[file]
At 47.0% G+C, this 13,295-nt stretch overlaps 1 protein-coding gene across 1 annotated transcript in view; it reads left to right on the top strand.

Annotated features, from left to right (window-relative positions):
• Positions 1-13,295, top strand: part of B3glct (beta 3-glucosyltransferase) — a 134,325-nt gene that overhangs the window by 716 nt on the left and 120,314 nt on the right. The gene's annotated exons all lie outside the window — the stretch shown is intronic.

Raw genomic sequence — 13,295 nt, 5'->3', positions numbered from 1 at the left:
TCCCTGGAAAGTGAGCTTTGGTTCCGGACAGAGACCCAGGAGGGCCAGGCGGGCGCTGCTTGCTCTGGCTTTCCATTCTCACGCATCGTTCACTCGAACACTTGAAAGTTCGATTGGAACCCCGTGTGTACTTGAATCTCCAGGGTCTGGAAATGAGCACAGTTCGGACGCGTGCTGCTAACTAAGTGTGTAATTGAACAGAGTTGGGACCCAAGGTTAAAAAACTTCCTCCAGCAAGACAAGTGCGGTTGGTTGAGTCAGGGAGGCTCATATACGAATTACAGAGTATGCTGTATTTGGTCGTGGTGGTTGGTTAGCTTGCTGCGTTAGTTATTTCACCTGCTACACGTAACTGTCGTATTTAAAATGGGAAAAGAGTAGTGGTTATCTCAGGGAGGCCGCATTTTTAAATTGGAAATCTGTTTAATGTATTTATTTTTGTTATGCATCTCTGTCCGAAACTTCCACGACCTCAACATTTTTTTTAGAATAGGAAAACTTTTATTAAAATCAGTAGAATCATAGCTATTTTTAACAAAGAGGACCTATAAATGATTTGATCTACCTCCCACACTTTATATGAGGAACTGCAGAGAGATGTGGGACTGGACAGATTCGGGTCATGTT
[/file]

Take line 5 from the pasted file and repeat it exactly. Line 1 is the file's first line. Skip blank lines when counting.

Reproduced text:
TCCCTGGAAAGTGAGCTTTGGTTCCGGACAGAGACCCAGGAGGGCCAGGCGGGCGCTGCTTGCTCTGGCTTTCCATTCTCACGCATCGTTCACTCGAACACTTGAAAGTTCGATTGGAACCCCGTGTGTACTTGAATCTCCAGGGTCTGGAAATGAGCACAGTTCGGACGCGTGCTGCTAACTAAGTGTGTAATTGAACAGAGTTGGGACCCAAGGTTAAAAAACTTCCTCCAGCAAGACAAGTGCGGTTGGTTGAGTCAGGGAGGCTCATATACGAATTACAGAGTATGCTGTATTTGGTCGTGGTGGTTGGTTAGCTTGCTGCGTTAGTTATTTCACCTGCTACACGTAACTGTCGTATTTAAAATGGGAAAAGAGTAGTGGTTATCTCAGGGAGGCCGCATTTTTAAATTGGAAATCTGTTTAATGTATTTATTTTTGTTATGCATCTCTGTCCGAAACTTCCACGACCTCAACATTTTTTTTAGAATAGGAAAACTTTTATTAAAATCAGTAGAATCATAGCTATTTTTAACAAAGAGGACCTATAAATGATTTGATCTACCTCCCACACTTTATATGAGGAACTGCAGAGAGATGTGGGACTGGACAGATTCGGGTCATGTT